Sticks and stones may break your bones but a broken heart may kill you

Call it a mental loop.  That is to say that your brain will replay many times the pain of a broken heart or other social black-eye over physical pain. 

Researchers obviously looking at the "Sticks and stones may break my bones, but words will never hurt me" anecdote found that indeed words do hurt - a lot. In experiments, participants who had to recall a socially painful experience reported stronger feelings of pain and relived the experience more intensely than those who had to bring to mind a physically painful event. Not only that, contributors who only had to recall a physically painful event performed better on the difficult mental tasks compared to those who had to relive a socially painful event, researchers said.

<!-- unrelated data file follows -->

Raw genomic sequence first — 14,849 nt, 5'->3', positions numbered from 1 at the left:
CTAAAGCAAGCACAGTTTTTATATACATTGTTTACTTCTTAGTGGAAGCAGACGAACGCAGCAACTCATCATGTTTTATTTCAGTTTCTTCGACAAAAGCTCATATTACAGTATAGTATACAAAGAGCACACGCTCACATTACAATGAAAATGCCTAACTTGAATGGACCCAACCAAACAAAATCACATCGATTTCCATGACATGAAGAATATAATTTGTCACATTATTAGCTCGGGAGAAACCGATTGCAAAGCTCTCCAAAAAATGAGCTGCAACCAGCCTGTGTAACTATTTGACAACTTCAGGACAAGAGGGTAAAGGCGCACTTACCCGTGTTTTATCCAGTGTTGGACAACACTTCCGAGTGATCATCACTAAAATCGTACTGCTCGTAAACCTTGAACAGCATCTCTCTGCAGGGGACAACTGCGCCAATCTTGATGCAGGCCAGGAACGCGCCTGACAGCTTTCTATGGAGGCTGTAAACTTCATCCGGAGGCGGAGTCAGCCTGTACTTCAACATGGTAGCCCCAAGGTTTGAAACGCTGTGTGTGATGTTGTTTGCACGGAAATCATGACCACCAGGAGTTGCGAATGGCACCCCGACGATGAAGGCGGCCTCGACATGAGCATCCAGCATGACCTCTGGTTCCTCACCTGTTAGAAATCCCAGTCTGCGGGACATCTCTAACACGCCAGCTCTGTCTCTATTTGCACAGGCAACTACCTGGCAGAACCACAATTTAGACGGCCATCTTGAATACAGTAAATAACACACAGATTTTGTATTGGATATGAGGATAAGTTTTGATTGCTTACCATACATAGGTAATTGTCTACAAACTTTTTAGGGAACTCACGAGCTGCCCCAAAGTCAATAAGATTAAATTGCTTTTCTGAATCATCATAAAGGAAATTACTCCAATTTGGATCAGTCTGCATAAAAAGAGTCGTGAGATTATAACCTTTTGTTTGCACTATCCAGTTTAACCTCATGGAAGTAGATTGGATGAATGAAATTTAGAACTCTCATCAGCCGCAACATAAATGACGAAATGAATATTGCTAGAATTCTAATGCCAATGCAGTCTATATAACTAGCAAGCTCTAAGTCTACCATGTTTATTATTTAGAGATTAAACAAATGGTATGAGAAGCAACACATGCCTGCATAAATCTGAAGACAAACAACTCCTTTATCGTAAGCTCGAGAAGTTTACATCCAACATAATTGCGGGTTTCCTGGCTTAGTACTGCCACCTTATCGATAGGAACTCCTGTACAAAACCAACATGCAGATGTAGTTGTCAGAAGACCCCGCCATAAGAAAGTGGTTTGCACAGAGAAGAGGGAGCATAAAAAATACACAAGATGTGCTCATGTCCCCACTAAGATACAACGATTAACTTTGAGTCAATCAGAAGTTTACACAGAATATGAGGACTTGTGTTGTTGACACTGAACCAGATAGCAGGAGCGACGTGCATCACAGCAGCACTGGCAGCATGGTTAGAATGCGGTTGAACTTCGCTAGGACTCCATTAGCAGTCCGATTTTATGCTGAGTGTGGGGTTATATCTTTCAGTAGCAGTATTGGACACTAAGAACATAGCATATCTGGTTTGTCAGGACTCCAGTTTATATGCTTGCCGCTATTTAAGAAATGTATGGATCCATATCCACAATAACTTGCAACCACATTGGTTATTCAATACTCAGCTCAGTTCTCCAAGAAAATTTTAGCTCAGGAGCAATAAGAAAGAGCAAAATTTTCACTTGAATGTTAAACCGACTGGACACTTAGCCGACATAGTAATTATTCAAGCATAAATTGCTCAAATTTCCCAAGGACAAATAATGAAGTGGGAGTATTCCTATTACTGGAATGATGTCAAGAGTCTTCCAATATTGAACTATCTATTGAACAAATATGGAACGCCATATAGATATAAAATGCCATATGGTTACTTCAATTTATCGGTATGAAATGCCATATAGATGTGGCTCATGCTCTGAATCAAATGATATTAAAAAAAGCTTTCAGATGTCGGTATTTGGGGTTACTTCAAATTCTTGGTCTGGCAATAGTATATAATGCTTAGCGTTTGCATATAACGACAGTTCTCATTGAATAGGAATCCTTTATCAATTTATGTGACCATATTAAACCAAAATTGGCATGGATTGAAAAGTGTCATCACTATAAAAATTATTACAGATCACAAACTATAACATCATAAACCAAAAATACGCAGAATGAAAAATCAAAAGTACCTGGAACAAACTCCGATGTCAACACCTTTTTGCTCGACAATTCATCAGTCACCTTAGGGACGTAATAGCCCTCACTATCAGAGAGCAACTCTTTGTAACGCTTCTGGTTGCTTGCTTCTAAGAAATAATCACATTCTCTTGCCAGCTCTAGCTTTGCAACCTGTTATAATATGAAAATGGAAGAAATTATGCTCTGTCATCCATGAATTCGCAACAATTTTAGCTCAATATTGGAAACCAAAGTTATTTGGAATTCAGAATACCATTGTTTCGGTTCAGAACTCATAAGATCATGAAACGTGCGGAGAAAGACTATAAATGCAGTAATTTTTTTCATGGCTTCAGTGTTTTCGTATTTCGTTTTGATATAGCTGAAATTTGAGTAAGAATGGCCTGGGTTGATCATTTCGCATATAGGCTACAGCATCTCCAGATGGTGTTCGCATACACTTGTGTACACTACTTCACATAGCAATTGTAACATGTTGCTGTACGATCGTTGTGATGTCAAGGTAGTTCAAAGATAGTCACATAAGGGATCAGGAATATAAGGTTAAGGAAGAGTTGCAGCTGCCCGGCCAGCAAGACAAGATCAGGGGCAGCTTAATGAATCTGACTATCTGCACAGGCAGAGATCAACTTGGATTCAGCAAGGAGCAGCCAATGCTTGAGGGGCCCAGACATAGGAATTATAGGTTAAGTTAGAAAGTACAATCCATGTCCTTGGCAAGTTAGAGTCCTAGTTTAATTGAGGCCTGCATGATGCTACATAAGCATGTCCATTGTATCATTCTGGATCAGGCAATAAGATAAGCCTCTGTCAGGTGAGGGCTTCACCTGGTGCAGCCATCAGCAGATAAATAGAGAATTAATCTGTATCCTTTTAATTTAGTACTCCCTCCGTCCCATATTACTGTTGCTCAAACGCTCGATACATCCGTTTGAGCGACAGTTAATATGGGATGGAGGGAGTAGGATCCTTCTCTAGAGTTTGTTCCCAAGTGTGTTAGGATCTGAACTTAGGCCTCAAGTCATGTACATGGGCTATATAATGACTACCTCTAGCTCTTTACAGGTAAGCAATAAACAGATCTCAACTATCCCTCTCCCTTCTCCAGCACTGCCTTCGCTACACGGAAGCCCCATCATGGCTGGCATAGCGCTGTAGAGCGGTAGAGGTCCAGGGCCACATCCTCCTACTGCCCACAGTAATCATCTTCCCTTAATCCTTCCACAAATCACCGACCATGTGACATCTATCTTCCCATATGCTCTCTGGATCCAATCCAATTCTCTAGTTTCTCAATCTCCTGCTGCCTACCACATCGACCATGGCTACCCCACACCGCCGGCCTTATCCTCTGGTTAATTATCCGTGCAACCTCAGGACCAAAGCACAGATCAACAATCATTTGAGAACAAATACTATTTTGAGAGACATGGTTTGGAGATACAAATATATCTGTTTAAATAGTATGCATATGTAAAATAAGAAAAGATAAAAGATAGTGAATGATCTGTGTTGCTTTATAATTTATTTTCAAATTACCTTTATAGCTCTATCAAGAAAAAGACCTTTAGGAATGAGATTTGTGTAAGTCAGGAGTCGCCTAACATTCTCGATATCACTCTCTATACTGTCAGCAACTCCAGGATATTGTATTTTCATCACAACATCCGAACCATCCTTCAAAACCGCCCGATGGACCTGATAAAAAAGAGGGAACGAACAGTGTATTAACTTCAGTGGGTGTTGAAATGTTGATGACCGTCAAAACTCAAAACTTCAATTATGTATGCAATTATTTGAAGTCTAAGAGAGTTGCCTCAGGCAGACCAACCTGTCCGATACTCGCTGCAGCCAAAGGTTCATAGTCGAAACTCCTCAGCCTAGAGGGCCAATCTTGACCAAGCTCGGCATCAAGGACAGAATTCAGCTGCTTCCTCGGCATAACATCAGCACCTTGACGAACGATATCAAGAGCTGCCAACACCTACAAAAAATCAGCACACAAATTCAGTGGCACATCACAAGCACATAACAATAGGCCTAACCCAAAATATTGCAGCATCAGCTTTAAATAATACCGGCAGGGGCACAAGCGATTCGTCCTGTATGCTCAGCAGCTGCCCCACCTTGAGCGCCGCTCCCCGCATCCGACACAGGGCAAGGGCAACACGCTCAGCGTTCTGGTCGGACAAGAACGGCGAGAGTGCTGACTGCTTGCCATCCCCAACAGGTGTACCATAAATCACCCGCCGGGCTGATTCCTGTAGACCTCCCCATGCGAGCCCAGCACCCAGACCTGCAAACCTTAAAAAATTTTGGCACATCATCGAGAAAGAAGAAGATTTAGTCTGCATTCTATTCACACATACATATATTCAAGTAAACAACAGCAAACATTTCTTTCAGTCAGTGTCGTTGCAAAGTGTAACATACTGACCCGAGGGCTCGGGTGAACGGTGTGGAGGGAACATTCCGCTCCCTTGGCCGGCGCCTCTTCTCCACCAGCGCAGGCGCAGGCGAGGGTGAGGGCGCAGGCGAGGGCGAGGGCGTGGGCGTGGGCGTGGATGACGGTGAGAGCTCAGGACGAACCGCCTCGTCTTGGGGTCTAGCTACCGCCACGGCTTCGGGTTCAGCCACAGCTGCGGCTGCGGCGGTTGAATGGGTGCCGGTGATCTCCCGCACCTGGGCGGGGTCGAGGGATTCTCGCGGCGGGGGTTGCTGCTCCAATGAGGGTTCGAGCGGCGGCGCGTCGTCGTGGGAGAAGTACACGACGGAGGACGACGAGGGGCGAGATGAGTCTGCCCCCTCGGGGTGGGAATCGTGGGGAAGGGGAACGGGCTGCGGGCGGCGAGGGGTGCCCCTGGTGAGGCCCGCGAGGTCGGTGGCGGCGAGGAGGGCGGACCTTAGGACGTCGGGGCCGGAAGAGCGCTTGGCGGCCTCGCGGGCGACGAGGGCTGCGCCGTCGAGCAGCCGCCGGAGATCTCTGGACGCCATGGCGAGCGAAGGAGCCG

Researchers said one explanation for these results could be the evolution of the human brain, specifically in an area called the cerebral cortex, which is responsible for complex thinking, perception and language processing. The, the cerebral cortex may have had an unintended effect of allowing humans to relive, re-experience, and suffer from social pain, researchers said.

The researchers from Purdue, Macquarie University and the University of New South Wales set up four experiments to demonstrate this finding. In the first two experiments, participants reported the amount of pain they felt while trying to relive a physically or a socially painful experience. After writing detailed accounts of each experience, the participants reported how they felt. The last two experiments were similar to the first two, except participants were asked to work on some cognitive tasks with different levels of difficulty after reliving a socially or physically painful event, researchers said.

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